I read this maybe a year ago and thought I wrote about it then (but maybe I did not) so I’d be remiss not to mention it here, now. Their history is fascinating and their relationship to the more mainstream right and the Republican party is fascinating, and, again, important to help us understand the geology of the Trump movement and the much-discussed MAGA outrage. Matthew Dallek did a great job following so many rabbit trails to keep this big book coherent and even entertaining — he waded through thousands of archival documents. I highly recommend it.

Here is how the publisher explains it:

Founded in 1958 by a small band of anti-New Deal businessmen, the John Birch Society held that a vast communist conspiracy existed within America and posed an existential threat to the country. Birchers railed against the federal government, defended segregation, and accused liberal elites of conspiring to destroy the country’s core values-Christianity, capitalism, and individual freedom. Shunned by the political establishment and mainstream media, the organization invented new methods for reaching mass audiences and spread their paranoid anti-government ideology nationwide. Although seen as a fringe movement throughout the 1960s and considered all but dead by the mid-1970s, the John Birch Society in fact birthed an alliance uniting super-rich business titans with grassroots activists that lasts to this day. In Birchers, historian Matthew Dallek uncovers how the Birchers, once the far-right fringe of American politics, forged a conspiratorial, media-savvy style of conservatism that would ultimately take over the Republican Party.

This 2023 release has gotten rave reviews from the conservative National Review and the lefty Nation. The New York Times says it is written with “clarifying elegance and restraint” and both the Library Journal and Kirkus gave it their coveted starred reviews. True enough, one reviewer said it is “a treasure trove for political history buffs” but, again, the point is that there is a real connection between the fringe and often hateful John Birch outfit and the rise of Trumpism which has taken over the Republican Party. As such, it is essential.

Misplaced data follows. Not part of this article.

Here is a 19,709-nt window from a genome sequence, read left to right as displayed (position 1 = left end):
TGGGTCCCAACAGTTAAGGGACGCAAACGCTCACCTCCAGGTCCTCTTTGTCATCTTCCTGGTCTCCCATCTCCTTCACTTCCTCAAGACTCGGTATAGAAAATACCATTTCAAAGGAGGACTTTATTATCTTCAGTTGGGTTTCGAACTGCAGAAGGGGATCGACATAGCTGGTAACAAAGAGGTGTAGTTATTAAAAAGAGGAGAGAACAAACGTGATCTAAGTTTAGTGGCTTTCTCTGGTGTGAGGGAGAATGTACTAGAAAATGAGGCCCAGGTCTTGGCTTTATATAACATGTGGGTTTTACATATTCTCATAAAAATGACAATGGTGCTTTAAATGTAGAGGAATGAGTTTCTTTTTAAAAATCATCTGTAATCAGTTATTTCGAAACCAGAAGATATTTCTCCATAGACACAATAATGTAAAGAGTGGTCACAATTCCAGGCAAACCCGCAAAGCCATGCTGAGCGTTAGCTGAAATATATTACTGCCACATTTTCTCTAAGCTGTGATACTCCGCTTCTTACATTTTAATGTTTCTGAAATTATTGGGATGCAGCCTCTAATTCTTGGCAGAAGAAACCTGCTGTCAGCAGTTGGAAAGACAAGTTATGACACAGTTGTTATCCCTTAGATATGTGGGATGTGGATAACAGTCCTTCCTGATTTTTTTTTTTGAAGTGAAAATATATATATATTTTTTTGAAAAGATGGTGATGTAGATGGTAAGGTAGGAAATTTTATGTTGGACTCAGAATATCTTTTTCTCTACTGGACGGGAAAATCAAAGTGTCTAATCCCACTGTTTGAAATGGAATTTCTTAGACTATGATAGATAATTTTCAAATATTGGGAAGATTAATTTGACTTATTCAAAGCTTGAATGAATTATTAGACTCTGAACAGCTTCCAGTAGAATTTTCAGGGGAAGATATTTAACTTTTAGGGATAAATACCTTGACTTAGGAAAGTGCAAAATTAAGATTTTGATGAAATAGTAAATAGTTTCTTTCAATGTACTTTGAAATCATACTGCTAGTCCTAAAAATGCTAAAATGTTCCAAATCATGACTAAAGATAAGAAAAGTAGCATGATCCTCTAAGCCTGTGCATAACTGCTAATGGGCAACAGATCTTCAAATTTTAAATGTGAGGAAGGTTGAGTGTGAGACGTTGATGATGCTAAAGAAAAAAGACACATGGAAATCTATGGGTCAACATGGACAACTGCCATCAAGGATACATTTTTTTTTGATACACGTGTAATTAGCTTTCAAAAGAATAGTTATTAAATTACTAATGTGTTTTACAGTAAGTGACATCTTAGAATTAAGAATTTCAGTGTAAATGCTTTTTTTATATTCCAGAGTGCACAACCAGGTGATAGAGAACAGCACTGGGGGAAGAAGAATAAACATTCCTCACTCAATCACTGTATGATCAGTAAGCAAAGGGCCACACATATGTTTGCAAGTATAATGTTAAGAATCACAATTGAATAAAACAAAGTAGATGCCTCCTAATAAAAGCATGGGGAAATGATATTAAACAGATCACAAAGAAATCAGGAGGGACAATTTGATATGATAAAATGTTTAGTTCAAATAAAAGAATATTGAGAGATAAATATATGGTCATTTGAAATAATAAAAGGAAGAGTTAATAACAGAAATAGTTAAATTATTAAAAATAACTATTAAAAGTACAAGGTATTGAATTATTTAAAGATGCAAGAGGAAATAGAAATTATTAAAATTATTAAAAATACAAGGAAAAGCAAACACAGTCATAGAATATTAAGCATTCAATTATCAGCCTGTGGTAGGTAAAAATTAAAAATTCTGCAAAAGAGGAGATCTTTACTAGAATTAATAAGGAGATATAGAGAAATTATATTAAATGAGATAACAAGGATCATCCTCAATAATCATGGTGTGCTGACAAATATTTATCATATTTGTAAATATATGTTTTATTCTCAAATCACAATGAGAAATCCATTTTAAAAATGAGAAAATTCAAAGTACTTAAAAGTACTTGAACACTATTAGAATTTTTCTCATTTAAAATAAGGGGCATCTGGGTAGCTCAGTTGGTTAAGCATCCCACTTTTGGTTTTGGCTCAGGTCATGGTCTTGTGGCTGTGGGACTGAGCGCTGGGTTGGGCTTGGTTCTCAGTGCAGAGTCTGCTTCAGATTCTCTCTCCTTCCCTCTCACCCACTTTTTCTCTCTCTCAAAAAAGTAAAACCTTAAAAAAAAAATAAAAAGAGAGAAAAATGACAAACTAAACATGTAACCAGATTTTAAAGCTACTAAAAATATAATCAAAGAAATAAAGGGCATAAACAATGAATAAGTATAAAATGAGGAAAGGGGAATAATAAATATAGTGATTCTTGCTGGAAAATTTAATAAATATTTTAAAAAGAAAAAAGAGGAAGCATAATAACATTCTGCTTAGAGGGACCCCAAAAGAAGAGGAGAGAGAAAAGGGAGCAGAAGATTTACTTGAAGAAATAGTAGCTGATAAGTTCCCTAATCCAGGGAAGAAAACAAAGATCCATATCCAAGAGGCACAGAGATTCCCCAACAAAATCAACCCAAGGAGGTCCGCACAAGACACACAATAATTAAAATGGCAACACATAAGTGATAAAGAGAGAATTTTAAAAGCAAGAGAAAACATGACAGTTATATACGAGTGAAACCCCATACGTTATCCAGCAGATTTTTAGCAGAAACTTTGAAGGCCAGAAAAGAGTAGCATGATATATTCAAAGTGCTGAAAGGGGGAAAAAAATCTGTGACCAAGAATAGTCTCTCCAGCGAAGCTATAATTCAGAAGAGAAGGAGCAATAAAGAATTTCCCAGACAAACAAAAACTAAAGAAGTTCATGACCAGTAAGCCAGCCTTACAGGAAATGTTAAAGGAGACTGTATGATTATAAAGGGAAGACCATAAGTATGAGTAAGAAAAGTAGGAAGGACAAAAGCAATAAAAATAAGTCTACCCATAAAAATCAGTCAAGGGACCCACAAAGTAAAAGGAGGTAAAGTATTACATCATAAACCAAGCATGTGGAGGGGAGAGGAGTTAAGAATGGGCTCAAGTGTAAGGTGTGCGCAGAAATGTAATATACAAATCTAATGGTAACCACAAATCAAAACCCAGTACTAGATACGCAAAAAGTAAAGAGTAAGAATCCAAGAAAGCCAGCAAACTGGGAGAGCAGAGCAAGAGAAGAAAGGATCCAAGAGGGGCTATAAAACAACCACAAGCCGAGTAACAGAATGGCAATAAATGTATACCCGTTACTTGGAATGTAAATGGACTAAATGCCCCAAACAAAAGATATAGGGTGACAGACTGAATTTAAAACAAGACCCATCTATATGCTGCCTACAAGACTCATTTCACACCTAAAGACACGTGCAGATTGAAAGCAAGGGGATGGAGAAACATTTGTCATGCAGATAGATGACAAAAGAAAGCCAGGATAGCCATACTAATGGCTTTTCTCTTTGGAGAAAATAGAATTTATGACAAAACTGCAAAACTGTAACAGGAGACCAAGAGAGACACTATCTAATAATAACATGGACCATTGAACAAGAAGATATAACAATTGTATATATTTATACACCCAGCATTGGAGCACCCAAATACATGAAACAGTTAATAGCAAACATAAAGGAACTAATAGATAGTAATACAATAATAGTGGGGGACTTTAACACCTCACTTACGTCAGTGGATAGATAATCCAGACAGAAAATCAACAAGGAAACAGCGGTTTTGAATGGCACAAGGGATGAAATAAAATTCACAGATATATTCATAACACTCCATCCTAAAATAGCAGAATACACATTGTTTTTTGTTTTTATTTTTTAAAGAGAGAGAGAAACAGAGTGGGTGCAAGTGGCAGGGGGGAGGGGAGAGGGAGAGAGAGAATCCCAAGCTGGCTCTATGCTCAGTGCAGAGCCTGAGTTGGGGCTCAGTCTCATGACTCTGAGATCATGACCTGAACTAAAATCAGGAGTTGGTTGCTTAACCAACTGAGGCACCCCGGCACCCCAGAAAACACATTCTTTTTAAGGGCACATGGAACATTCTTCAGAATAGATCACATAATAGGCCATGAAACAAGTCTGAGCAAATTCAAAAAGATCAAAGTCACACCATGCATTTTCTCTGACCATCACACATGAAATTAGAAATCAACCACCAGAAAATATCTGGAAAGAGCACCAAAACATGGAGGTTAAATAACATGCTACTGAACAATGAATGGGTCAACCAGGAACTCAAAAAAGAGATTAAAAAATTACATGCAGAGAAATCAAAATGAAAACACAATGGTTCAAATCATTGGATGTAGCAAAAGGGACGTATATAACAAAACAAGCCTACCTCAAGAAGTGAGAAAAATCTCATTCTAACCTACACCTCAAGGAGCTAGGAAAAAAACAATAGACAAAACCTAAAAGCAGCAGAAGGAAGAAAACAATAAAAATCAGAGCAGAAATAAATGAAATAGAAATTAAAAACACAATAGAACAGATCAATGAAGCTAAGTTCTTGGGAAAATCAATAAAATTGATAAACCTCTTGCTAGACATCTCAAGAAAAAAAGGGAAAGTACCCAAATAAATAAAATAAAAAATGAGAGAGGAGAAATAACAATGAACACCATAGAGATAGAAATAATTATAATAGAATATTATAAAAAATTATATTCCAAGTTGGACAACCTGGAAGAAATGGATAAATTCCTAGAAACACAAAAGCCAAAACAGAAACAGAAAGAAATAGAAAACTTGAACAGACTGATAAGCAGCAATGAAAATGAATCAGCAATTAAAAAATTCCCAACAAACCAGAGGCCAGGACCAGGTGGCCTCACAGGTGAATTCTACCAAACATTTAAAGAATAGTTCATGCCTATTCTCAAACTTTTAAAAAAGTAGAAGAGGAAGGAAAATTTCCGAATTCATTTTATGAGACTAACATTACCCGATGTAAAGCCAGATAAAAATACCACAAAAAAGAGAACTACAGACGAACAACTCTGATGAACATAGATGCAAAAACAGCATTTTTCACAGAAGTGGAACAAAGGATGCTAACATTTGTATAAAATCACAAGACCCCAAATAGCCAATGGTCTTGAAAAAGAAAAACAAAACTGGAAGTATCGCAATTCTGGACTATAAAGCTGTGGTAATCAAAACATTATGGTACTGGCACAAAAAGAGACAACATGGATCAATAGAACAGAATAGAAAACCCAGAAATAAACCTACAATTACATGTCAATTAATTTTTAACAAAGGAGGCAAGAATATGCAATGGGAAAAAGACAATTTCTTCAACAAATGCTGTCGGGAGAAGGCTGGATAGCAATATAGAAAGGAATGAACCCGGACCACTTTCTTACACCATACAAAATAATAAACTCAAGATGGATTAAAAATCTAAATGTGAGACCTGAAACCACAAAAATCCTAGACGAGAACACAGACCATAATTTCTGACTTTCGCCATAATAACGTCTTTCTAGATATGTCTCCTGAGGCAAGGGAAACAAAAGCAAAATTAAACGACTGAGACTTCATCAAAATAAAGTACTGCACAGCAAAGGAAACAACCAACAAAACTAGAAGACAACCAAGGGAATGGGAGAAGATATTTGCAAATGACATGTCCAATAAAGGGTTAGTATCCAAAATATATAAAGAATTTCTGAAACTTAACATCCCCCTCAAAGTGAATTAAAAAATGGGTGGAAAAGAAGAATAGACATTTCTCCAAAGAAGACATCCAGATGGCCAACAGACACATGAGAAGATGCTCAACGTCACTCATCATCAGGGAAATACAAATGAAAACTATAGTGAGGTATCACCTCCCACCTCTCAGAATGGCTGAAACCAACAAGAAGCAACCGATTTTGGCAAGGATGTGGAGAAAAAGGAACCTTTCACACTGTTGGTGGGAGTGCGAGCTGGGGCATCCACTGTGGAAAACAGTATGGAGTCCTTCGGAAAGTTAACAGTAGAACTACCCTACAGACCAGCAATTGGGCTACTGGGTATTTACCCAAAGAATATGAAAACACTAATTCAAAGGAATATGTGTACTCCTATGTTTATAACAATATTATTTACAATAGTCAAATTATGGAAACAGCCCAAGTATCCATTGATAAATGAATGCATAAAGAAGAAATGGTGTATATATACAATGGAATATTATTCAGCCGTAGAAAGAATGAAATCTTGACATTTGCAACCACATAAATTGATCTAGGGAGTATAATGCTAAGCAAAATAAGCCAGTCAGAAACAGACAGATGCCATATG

America Last: The Right’s Century-Long Romance with Foreign Dictators Jacob Heilbrunn (Liveright) $28.99 / OUR SALE PRICE = $23.19

“Why do Donald Trump, Tucker Carlson, and much of the far Right so explicitly admire the murderous and incompetent Russian dictator Vladimir Putin?” In a way, this is the question America Last sets out to answer. He provides a long and disturbing answer.

I’m not quite finished with this yet but I highly recommend it thus far; it is important, I think. It is a careful, thorough (and at times quite elegant) study of the ways in which some Americans proposed — in part through the old organization America First — an isolationism and disregard for wars in other parts of the world and what was behind some of those movements (especially prior to WW I and WW II.) If you like 20th century history, this is amazing.

The right is a respected conservative journalist. More on that in a moment.

Those who are Biblical pacifists surely are not of the same ilk as, say, Charles Limbaugh and others who advocated that the US stay out of World War I because they were, in fact, fond of the brutal Prussian militarist Kaiser Wilhelm. (Who knew?) Those who for understandable reasons want an alternative to war surely are not the same as those America Firsters who, like H. L. Mencken, were clearly in favor of Germany’s war efforts. The terrible stuff Mencken said and did — I had no idea. I knew he had a fierce wit and hated the fundamentalism of William Jennings Bryan and the Scopes trial, but — whew — who knew how some public figures were so vicious and antisemetic. America Last explains it all in informed prose with scholarly detail, including a moving chapter called “Mussolini’s Vicars.” Wow.

The book starts with an almost tedious description of the author’s conservative credentials and the front row seat to many contemporary conservative debates — it’s a bit complicated but lets say Mr. Heilbronn served under a guy who was a foreign policy advisor to Richard Nixon, that he has connections with many foreign policy wonks (not to mention diplomats and even some foreign autocrats), and has worked at a conservative think-tank and journal owned by deeply conservative thinkers. One was convicted of mail fraud and obstruction of justice but was then fully pardoned by Trump, which shows you who he hangs with. He is an editor at Irving Kristol’s The National Interest and helped Francis Fukuyama publish the famous essay “The End of History” after the Berlin Wall fell. He can tell you exactly what Jared Trump was wearing during a meeting with Henry Kissinger in the boardroom of the Time Warner Center in New York. Just so you know.